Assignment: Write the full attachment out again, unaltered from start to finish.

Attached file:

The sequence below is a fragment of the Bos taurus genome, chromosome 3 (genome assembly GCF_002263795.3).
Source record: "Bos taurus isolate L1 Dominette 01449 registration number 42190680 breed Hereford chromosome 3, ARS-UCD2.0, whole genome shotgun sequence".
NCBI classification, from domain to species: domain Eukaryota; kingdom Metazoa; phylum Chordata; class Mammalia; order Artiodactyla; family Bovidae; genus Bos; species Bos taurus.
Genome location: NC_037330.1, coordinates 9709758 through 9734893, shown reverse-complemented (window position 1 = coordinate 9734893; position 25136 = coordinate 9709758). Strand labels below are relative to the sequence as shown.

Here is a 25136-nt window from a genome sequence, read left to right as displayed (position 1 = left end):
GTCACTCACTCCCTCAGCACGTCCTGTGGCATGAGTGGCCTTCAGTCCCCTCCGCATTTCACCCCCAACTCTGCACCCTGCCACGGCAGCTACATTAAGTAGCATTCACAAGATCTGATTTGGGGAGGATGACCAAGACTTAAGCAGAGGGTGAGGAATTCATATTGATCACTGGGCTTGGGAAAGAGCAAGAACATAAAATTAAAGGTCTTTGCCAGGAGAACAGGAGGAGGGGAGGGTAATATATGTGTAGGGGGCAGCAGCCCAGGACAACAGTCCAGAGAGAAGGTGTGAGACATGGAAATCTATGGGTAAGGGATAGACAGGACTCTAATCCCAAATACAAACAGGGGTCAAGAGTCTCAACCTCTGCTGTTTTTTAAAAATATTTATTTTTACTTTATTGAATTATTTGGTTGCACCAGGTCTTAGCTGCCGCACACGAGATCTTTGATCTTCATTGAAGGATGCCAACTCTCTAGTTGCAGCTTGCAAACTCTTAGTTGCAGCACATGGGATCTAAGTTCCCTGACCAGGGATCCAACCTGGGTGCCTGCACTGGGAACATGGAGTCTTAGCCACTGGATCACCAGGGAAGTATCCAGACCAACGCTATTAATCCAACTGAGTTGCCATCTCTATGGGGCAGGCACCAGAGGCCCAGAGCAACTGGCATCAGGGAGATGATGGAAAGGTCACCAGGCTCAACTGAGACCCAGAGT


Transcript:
The sequence below is a fragment of the Bos taurus genome, chromosome 3 (genome assembly GCF_002263795.3).
Source record: "Bos taurus isolate L1 Dominette 01449 registration number 42190680 breed Hereford chromosome 3, ARS-UCD2.0, whole genome shotgun sequence".
NCBI classification, from domain to species: domain Eukaryota; kingdom Metazoa; phylum Chordata; class Mammalia; order Artiodactyla; family Bovidae; genus Bos; species Bos taurus.
Genome location: NC_037330.1, coordinates 9709758 through 9734893, shown reverse-complemented (window position 1 = coordinate 9734893; position 25136 = coordinate 9709758). Strand labels below are relative to the sequence as shown.

Here is a 25136-nt window from a genome sequence, read left to right as displayed (position 1 = left end):
GTCACTCACTCCCTCAGCACGTCCTGTGGCATGAGTGGCCTTCAGTCCCCTCCGCATTTCACCCCCAACTCTGCACCCTGCCACGGCAGCTACATTAAGTAGCATTCACAAGATCTGATTTGGGGAGGATGACCAAGACTTAAGCAGAGGGTGAGGAATTCATATTGATCACTGGGCTTGGGAAAGAGCAAGAACATAAAATTAAAGGTCTTTGCCAGGAGAACAGGAGGAGGGGAGGGTAATATATGTGTAGGGGGCAGCAGCCCAGGACAACAGTCCAGAGAGAAGGTGTGAGACATGGAAATCTATGGGTAAGGGATAGACAGGACTCTAATCCCAAATACAAACAGGGGTCAAGAGTCTCAACCTCTGCTGTTTTTTAAAAATATTTATTTTTACTTTATTGAATTATTTGGTTGCACCAGGTCTTAGCTGCCGCACACGAGATCTTTGATCTTCATTGAAGGATGCCAACTCTCTAGTTGCAGCTTGCAAACTCTTAGTTGCAGCACATGGGATCTAAGTTCCCTGACCAGGGATCCAACCTGGGTGCCTGCACTGGGAACATGGAGTCTTAGCCACTGGATCACCAGGGAAGTATCCAGACCAACGCTATTAATCCAACTGAGTTGCCATCTCTATGGGGCAGGCACCAGAGGCCCAGAGCAACTGGCATCAGGGAGATGATGGAAAGGTCACCAGGCTCAACTGAGACCCAGAGT